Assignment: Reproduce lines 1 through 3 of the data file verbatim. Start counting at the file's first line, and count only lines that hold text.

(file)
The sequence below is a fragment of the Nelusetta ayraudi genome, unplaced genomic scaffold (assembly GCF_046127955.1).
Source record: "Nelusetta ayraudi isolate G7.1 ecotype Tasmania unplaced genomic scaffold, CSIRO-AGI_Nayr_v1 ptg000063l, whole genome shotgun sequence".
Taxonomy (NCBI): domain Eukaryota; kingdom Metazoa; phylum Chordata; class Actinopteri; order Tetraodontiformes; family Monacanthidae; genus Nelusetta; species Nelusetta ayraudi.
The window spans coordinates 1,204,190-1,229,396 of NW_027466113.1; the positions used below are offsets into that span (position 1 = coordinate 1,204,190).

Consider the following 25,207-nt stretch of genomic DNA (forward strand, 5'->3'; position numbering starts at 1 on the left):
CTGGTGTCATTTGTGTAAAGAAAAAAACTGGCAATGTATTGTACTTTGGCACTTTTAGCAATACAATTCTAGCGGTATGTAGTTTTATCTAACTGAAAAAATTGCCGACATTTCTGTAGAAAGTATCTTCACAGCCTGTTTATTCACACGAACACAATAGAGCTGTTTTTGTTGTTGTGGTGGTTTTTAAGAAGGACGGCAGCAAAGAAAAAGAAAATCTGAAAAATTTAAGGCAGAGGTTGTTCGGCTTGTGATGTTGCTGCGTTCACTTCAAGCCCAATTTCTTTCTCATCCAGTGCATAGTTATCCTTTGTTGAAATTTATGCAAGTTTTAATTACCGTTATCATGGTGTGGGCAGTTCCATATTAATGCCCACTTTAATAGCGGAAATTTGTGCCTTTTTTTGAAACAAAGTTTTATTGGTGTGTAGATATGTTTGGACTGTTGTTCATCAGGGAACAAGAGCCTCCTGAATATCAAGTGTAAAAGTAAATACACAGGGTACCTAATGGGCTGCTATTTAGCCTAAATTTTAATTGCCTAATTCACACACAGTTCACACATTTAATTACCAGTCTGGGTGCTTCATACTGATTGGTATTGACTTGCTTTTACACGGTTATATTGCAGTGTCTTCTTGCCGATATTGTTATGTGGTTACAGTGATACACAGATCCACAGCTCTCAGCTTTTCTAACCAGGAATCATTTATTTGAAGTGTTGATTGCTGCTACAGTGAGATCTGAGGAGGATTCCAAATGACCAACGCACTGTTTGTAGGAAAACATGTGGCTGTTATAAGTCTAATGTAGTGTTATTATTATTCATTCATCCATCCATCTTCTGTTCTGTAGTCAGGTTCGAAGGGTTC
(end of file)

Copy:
The sequence below is a fragment of the Nelusetta ayraudi genome, unplaced genomic scaffold (assembly GCF_046127955.1).
Source record: "Nelusetta ayraudi isolate G7.1 ecotype Tasmania unplaced genomic scaffold, CSIRO-AGI_Nayr_v1 ptg000063l, whole genome shotgun sequence".
Taxonomy (NCBI): domain Eukaryota; kingdom Metazoa; phylum Chordata; class Actinopteri; order Tetraodontiformes; family Monacanthidae; genus Nelusetta; species Nelusetta ayraudi.